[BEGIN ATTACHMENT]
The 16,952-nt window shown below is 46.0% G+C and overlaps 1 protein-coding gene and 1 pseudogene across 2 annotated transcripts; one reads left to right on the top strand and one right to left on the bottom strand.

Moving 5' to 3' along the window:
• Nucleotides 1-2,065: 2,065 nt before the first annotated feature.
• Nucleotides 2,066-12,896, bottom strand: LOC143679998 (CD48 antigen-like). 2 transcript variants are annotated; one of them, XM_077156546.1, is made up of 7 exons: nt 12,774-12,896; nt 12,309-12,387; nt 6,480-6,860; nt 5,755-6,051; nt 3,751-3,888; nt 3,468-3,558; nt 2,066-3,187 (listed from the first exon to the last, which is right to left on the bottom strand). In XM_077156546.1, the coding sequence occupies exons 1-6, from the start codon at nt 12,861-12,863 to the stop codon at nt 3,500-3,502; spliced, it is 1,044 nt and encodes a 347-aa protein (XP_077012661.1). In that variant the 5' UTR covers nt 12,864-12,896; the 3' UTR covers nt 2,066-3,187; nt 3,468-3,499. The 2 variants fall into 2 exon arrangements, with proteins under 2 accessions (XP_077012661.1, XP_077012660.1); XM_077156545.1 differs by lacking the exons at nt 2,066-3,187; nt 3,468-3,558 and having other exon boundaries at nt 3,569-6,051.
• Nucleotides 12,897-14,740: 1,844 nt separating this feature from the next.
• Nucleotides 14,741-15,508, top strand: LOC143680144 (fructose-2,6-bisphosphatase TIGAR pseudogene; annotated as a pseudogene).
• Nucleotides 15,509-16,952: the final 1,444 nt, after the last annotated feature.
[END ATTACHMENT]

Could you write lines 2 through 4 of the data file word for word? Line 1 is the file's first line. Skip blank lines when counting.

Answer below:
Moving 5' to 3' along the window:
• Nucleotides 1-2,065: 2,065 nt before the first annotated feature.
• Nucleotides 2,066-12,896, bottom strand: LOC143679998 (CD48 antigen-like). 2 transcript variants are annotated; one of them, XM_077156546.1, is made up of 7 exons: nt 12,774-12,896; nt 12,309-12,387; nt 6,480-6,860; nt 5,755-6,051; nt 3,751-3,888; nt 3,468-3,558; nt 2,066-3,187 (listed from the first exon to the last, which is right to left on the bottom strand). In XM_077156546.1, the coding sequence occupies exons 1-6, from the start codon at nt 12,861-12,863 to the stop codon at nt 3,500-3,502; spliced, it is 1,044 nt and encodes a 347-aa protein (XP_077012661.1). In that variant the 5' UTR covers nt 12,864-12,896; the 3' UTR covers nt 2,066-3,187; nt 3,468-3,499. The 2 variants fall into 2 exon arrangements, with proteins under 2 accessions (XP_077012661.1, XP_077012660.1); XM_077156545.1 differs by lacking the exons at nt 2,066-3,187; nt 3,468-3,558 and having other exon boundaries at nt 3,569-6,051.